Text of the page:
Carrying Our Weight

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While our hometown auto czars were eating humble pie on Capitol Hill, a national publication was dissing Detroit on another front.

Of 100 U.S. cities, Detroit ranks dead last in healthfulness for women, or so said Self magazine in its December issue.

We flunked, the list maker said, because of obesity, among other things. But you had to laugh. For a bit of positive balance, Self noted that Detroit women are more likely to wear their seatbelts and less likely to die in a traffic accidents than their counterparts in other allegedly more healthful communities.

It always comes back to cars — “Motor City Muscle” — as one popular T-shirt boasts. We’ve always seen ourselves as being “like a rock” and “built Ford tough.” But in the eyes of outsiders, too much of that strength has turned to literal and figurative fat.

Metro Detroit needs a PR makeover, and we denizens need to join the public relations team. As was painfully clear when the car execs got their hands slapped for flying in style, image is everything. And, statistically speaking, our wide waistlines are blocking the view of Detroit’s many charms. Every time CNN, Newsweek, or whoever generates a health list, our collective poundage sinks us faster than a Hummer on Lake St. Clair ice.

Buying a new car is one way to sport a new body and gain the sense of starting over that a newborn odometer provides. And while taking the keys to a new vehicle does feed the local economy, we also need to step away from our cars and put a little shoe rubber to the pavement. Detroit’s famously big heart needs a workout.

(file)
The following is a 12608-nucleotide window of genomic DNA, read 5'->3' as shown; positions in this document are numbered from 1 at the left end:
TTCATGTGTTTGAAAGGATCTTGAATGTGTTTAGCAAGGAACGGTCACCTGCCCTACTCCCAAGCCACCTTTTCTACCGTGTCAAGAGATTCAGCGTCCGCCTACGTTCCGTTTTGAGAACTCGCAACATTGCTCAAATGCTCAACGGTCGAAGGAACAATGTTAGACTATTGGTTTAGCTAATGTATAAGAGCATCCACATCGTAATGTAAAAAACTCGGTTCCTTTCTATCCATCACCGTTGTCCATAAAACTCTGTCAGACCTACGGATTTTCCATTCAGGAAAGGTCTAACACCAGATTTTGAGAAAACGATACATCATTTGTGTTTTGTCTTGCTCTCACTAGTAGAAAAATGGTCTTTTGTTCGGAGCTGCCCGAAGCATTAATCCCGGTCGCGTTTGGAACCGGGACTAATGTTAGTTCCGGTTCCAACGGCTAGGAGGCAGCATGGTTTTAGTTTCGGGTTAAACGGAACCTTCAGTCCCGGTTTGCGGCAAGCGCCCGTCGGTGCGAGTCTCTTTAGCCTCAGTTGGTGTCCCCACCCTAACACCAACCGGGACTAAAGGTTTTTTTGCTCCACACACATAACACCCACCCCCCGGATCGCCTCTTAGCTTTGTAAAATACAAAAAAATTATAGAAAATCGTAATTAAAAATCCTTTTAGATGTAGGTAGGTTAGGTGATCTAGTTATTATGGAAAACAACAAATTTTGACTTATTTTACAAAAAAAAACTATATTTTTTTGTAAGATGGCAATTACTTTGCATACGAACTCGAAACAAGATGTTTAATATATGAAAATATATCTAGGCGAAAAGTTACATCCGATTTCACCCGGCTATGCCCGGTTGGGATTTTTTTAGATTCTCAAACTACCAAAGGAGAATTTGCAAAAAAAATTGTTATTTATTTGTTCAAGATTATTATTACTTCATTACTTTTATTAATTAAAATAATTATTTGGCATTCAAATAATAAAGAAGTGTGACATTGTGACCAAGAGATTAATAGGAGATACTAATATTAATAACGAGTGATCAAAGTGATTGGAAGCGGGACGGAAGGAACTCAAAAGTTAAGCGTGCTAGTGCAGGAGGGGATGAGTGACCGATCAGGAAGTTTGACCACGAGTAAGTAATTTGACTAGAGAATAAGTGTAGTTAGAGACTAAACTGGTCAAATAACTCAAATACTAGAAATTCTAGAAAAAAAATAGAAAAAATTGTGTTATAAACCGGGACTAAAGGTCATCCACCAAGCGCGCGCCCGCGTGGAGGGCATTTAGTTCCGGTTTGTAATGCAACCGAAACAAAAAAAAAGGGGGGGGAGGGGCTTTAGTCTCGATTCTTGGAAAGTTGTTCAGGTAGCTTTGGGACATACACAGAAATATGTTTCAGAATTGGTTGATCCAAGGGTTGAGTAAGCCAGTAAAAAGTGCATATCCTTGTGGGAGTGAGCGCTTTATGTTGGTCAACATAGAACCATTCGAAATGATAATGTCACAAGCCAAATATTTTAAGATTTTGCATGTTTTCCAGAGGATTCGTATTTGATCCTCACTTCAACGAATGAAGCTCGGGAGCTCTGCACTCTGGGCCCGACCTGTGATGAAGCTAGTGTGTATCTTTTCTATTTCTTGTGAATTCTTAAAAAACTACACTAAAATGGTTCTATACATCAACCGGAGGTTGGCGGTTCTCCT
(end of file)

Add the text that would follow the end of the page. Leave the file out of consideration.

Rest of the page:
To win at survival of the fittest, we need to follow the automakers’ desperation diet and get the lead out.

Luckily, for the able-bodied among us, getting physically fit involves a far simpler calculus than the current financial gymnastics making car-company accountants break into a sweat. As our story says on page 36, the human weight-loss equation is mostly a matter of basic math. Too many of us have been guilty of living on cruise control. And starting to shift gears could have the extra effect of stimulating the sort of mental muscle that we need to push our city forward.

My own walks include a good uphill climb. Trudging up that incline last weekend, with joggers passing me by and adolescent skateboarders on the easy downhill glide, I thought of how — unlike cars — foot mileage puts the human odometer in reverse, making us younger as we walk. Perhaps our automakers will emerge as lean, mean, and youthful when — and if — their tickers survive the climb.

Then we can reshape a national perception that belies our greatness. In that effort, as the Irish blessing says, “May the road rise to meet you.”

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